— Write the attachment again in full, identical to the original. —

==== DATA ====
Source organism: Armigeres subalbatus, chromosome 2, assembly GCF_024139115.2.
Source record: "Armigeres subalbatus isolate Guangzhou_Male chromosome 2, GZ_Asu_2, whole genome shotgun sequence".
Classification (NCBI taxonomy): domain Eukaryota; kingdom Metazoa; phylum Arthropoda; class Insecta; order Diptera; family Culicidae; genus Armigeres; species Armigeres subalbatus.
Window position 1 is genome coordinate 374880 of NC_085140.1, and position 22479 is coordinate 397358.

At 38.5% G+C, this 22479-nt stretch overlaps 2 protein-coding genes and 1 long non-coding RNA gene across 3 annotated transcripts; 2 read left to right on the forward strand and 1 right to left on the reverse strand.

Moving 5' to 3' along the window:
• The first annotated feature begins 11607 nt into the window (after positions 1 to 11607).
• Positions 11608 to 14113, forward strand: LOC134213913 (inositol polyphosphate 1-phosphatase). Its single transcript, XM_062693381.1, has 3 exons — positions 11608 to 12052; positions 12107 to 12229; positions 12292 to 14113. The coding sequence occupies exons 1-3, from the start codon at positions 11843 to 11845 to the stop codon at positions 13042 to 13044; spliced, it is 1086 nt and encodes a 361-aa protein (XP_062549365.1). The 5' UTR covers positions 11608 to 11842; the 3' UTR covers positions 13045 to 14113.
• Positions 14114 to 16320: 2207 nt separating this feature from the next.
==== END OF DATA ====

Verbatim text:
Source organism: Armigeres subalbatus, chromosome 2, assembly GCF_024139115.2.
Source record: "Armigeres subalbatus isolate Guangzhou_Male chromosome 2, GZ_Asu_2, whole genome shotgun sequence".
Classification (NCBI taxonomy): domain Eukaryota; kingdom Metazoa; phylum Arthropoda; class Insecta; order Diptera; family Culicidae; genus Armigeres; species Armigeres subalbatus.
Window position 1 is genome coordinate 374880 of NC_085140.1, and position 22479 is coordinate 397358.

At 38.5% G+C, this 22479-nt stretch overlaps 2 protein-coding genes and 1 long non-coding RNA gene across 3 annotated transcripts; 2 read left to right on the forward strand and 1 right to left on the reverse strand.

Moving 5' to 3' along the window:
• The first annotated feature begins 11607 nt into the window (after positions 1 to 11607).
• Positions 11608 to 14113, forward strand: LOC134213913 (inositol polyphosphate 1-phosphatase). Its single transcript, XM_062693381.1, has 3 exons — positions 11608 to 12052; positions 12107 to 12229; positions 12292 to 14113. The coding sequence occupies exons 1-3, from the start codon at positions 11843 to 11845 to the stop codon at positions 13042 to 13044; spliced, it is 1086 nt and encodes a 361-aa protein (XP_062549365.1). The 5' UTR covers positions 11608 to 11842; the 3' UTR covers positions 13045 to 14113.
• Positions 14114 to 16320: 2207 nt separating this feature from the next.